Shakespeare’s ode to love right on song

12 January 2023

A risky strategy may or may not pay off, but a dash of ABBA, some lusty vocals and a strong cast keep the joy afloat in Fremantle Theatre Company’s production of Twelfth Night, writes Jan Hallam.

Twelfth Night, Fremantle Theatre Company
Saw Avenue Amphitheatre, Kings Park, 11 January, 2023

As so often happens in Shakespeare’s comedies, the subjects of ridicule and the butt of everyone’s mirth become the viewer’s private shame.

Of course, the fall comes from a lofty height. These characters are invariably arrogant, self-aggrandising, petty and spiteful and ripe for a comeuppance. In a panto, the audience would be up booing, catcalling and generally feeling pretty good that the bully in the schoolyard had lost the day.

So, the final humiliation of Malvolio, the strutting popinjay of a steward in Twelfth Night (in the Fremantle Theatre Company production regendered Malvolia) should be a triumph and yet…

Renato Fabretti’s direction of Caitlin Beresford-Ord’s wonderful Malvolia, sees, in the dying minutes of the play, the downcast and cast out former faithful but flawed servant somewhat defiantly quitting the stage and the employ of Countess Olivia, bringing a complete and awkward hush over the cast and the audience in her wake.

A scene from Twelfth Night: write a description for screen reader
Caitlin Beresford Ord as Malvolia and Ebony McGuire as Feste as a fresh gender-flip of these classic roles in ‘Twelfth Night’. Photo: R. Fabretti

There is no question that it’s a powerful and effective dramatic moment. Whether the remaining cast can regain the joyful gaiety of the multiple happy endings to leave the audience laughing as they go, is less certain – and while that may be the point, it’s a risky dramaturgical strategy.

The jury is out on its success.

Malvolia has haunted the hours since viewing, which necessarily requires revision of the architect of her fall – the maidservant Maria (Tegan Mulvany) and her sidekicks, Sir Toby (Patrick Whitelaw) and Sir Andrew (Jackson Rutherford), not to mention the official “fool”, Feste (Ebony McGuire).

Mulvany’s Maria really dislikes Malvolia and she’s bad-assed enough to wreak a cyclone-force vengeance without a backwards glance.

While she constructs the web that entraps Malvolia into believing that Olivia is in love with her, the knighted buffoons fool around enough to prove their impotence not just in the scheme but in life generally.

However, their energy was essential to keep the joy afloat, while these machinations were playing out.

McGuire’s Feste emerges as the play’s righteous conscience. Though at times it does spill into self-righteousness it only takes a pretty song from the talented performer to dissolve the dissonant moment.

So, why do these dark themes overwhelm what is essentially a play about the who, how and what of love, with, of course, a shipwreck thrown in for good measure?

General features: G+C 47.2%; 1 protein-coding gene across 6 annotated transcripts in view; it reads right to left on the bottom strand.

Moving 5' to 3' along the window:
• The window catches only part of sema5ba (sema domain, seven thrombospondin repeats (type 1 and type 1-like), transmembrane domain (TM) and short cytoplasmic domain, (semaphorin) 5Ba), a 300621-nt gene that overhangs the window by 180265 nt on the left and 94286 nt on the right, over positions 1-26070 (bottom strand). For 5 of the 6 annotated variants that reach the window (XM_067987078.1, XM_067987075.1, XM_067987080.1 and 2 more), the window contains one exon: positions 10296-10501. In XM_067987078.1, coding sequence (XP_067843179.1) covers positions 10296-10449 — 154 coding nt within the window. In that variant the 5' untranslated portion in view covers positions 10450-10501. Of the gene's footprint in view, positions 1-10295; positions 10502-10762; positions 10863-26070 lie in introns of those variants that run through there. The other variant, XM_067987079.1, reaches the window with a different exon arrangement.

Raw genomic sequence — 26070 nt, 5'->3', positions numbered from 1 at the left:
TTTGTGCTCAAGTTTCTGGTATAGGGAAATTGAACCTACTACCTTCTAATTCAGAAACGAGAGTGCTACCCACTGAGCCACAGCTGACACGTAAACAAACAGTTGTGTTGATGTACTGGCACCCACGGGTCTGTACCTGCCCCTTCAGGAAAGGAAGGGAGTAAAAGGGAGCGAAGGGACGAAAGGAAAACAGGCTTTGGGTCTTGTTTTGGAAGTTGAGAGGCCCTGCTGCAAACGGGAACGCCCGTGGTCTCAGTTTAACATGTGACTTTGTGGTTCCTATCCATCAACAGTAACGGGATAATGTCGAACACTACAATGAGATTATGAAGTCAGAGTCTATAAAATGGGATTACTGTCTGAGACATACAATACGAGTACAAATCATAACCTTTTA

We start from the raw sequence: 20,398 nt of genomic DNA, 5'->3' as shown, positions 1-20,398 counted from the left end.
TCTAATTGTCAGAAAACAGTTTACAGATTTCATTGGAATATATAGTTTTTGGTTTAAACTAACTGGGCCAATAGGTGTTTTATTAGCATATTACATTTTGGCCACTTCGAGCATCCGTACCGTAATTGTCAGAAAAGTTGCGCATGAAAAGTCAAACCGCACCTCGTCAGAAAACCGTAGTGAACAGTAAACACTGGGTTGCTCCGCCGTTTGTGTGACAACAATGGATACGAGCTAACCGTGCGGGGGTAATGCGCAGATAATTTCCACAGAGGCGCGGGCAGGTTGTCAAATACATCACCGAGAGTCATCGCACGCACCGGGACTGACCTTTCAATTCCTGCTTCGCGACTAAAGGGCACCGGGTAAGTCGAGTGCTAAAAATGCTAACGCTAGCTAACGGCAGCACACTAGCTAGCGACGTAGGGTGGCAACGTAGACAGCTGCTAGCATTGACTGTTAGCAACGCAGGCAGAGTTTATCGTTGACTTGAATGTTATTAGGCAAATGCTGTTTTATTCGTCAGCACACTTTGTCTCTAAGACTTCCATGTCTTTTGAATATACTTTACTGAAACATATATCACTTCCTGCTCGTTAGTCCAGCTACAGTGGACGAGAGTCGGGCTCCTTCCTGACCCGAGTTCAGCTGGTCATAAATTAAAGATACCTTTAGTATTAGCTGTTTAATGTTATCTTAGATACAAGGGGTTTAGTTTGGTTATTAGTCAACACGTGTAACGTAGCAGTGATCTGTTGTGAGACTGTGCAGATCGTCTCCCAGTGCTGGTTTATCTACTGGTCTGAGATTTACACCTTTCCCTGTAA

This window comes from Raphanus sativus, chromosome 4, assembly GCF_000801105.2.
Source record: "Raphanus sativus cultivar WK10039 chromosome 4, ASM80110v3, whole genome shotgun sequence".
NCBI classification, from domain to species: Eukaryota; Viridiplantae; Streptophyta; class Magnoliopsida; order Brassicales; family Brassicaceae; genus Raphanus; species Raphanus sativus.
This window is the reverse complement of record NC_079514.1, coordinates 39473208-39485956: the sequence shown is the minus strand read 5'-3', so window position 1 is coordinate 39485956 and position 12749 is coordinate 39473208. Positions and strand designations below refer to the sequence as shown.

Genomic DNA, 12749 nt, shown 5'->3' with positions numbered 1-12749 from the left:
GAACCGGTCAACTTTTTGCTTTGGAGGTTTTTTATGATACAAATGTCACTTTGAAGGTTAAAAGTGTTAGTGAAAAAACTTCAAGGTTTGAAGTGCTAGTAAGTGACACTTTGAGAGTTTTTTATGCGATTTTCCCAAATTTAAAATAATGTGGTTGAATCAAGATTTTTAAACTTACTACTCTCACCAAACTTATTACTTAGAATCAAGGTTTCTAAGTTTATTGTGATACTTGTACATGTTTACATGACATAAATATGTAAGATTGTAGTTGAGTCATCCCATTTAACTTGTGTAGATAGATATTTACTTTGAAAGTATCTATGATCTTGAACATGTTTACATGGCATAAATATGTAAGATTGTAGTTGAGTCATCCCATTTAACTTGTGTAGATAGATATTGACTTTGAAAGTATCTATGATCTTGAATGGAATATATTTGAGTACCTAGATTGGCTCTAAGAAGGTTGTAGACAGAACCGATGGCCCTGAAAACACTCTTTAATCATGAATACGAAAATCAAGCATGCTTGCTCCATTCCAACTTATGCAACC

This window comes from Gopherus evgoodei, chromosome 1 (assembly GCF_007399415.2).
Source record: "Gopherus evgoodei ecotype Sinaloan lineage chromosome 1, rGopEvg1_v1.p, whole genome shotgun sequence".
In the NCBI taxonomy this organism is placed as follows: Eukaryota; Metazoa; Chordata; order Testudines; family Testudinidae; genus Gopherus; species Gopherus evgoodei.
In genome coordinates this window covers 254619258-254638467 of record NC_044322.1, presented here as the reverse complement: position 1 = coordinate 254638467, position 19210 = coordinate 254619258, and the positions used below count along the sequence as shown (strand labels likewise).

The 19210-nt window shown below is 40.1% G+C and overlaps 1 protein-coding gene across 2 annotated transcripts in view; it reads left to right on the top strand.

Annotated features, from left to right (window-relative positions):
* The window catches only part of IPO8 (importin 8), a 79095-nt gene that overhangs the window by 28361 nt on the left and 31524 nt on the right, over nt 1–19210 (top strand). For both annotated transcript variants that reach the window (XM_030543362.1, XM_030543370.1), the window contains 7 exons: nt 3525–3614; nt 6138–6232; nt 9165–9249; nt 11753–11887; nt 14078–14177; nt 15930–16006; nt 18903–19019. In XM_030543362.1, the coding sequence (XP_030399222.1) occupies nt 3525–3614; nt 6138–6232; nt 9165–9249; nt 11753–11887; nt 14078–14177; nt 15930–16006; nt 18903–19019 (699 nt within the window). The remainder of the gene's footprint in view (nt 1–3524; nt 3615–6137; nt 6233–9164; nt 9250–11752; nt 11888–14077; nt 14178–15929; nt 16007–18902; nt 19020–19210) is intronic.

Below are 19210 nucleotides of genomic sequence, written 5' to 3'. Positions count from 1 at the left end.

There is the tangled love triangle of remote Olivia (Asha Cornelia Cluer), lovelorn Orsino (Giuseppe D’Allura) and disguised erstwhile shipwrecked Viola (Holly Easterbrook) now Cesario, pulling off very successfully a eunuch servant to the count.

Easterbrook was masterly as the go-between, only to be horrified at being the growing object of Olivia’s affection, while Cluer was sublime moving from austere rebuffer of love to a giggly, gushing girly kind of creature.

When the triangle gains the addition of Viola’s twin brother Sebastien (Grady Swithenbank), believed drowned but miraculously rescued by yet another lovelorn soul, Antonio, the Shakespeare cosmos is in alignment.

To add some spice, there is Maria and Toby’s more venereal attraction, leaving a lonely night with the cats for Sir Andrew, Malvolia and Antonio.

The winners take it all.

Which comes to a real winner – music. As Orsino’s opening lines opine – it’s the food of love and the production uses it to great effect, yes, including a few well-positioned ABBA tunes.

With professional singers on the boards – Swithenbank is part of The Ten Tenors and a musical theatre performer, and McGuire and Easterbrook are both beautiful singers – songs keep coming and, in some of the flatter moments, helped the production to lift off.

However, a request from the floor – belt it out over the trees and make the surrounding suburbs wish they were here.

Shakespeare in the Park is a gem to be treasured – long may it be so.

Pictured top: Patrick Whitelaw as Sir Toby Belch and Jackson Rutherford as Andrew Aguecheek, returning for a second season of Shakespeare with Fremantle Theatre Company. Photo: R. Fabretti

Update! Twelfth Night is heading to Joondalup Festival 11-12 March 2023.

Twelfth Night continues at Saw Avenue Amphitheatre until 21 January 2023.

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Author —
Jan Hallam

Jan Hallam has been watching theatre for a living for the past 30 years. Working for both The West Australian and The Sunday Times, she has been lucky to have experienced just how diverse and talented the Perth arts scene is. When she’s not sitting in the dark, she’s staring at the light of a computer screen as editor and journalist. She’s the queen of the sandpit castle.

Past Articles

  • Timely reminder of the power of satire

    The WAAPA third year acting students’ sparkling revival of Moliere’s classic Tartuffe speaks to the kind of cynicism so prevalent in our halls of power today, writes Jan Hallam.

  • Dreamland casts a new spell

    The return of Shakespeare to Kings Park offers a chance to be swept up in a vortex of comic bliss, writes Jan Hallam

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